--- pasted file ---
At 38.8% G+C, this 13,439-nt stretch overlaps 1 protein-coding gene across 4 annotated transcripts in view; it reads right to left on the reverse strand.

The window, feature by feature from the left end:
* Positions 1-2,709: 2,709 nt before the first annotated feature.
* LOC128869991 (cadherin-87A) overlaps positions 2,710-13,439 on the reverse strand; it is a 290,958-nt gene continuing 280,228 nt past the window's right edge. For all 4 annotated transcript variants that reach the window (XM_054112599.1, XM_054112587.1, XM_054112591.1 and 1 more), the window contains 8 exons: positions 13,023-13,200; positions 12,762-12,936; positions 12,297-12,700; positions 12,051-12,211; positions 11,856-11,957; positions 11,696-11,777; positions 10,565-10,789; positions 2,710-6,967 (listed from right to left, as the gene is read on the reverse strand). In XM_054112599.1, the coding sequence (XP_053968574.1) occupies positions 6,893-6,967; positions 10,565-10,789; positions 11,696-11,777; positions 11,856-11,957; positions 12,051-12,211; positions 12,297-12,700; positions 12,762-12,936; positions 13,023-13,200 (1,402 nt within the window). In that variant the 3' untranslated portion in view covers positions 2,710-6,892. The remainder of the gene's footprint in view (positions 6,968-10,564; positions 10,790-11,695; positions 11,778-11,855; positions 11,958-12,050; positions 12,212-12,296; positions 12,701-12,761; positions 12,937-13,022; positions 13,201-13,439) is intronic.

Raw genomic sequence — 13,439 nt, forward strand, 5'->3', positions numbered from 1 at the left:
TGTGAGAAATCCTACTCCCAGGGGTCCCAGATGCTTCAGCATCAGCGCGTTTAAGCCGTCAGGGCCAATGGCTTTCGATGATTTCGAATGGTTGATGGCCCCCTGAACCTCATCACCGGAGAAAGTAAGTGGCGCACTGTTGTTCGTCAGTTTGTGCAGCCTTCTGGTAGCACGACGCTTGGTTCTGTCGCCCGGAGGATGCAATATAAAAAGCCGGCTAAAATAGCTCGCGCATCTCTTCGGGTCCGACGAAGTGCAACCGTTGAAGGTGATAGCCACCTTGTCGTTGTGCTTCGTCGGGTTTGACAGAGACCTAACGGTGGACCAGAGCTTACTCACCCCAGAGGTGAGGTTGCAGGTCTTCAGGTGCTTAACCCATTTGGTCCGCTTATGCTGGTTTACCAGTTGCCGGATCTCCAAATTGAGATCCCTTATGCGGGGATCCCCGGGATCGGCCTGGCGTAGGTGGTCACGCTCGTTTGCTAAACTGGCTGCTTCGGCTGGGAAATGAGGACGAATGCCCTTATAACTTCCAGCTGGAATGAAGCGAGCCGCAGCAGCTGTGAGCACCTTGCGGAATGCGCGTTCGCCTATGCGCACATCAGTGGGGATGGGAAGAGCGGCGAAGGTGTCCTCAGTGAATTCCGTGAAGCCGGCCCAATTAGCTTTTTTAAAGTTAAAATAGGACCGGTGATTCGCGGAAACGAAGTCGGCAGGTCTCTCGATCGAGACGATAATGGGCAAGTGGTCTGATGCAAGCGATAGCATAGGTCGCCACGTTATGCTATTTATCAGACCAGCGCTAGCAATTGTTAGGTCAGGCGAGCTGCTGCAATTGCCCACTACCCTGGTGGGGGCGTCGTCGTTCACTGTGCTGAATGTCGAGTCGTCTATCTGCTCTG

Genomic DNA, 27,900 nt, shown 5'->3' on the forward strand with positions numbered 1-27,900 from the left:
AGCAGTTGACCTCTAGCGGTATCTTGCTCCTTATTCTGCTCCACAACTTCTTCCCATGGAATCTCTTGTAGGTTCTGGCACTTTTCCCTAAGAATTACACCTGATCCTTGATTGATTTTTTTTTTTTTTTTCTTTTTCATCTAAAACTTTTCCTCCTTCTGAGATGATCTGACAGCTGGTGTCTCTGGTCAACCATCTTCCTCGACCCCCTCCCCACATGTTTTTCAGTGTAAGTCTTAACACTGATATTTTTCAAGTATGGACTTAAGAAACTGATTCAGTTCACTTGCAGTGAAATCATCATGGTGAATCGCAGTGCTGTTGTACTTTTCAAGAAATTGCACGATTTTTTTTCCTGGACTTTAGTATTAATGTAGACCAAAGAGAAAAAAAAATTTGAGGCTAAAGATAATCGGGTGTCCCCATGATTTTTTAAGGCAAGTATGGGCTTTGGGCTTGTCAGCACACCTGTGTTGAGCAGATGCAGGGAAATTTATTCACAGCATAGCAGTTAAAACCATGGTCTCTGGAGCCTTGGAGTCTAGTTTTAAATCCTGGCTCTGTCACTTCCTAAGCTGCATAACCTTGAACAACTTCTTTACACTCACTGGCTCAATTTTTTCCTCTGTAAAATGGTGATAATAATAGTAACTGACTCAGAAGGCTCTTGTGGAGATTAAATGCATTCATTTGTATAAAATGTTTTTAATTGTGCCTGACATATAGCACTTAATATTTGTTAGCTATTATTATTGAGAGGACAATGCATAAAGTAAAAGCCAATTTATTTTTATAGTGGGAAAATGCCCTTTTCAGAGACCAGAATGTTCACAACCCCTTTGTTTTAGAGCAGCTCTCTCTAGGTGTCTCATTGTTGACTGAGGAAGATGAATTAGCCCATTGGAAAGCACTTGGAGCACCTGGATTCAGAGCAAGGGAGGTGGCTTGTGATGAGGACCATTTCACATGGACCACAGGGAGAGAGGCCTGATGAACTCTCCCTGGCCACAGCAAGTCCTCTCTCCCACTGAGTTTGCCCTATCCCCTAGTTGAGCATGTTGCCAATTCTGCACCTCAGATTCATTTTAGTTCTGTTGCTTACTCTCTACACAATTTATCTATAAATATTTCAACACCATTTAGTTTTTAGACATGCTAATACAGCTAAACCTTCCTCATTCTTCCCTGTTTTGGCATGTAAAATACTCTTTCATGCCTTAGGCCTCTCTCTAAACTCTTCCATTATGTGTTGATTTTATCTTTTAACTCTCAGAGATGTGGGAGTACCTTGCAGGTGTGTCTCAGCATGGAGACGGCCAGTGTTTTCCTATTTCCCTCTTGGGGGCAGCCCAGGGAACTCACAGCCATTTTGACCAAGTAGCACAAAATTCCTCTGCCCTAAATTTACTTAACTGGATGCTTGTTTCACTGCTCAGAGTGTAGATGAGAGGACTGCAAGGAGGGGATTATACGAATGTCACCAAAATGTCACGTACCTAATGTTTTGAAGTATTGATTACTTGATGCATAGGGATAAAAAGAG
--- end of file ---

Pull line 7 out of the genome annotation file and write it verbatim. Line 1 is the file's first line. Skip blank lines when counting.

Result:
Genomic DNA, 27,900 nt, shown 5'->3' on the forward strand with positions numbered 1-27,900 from the left: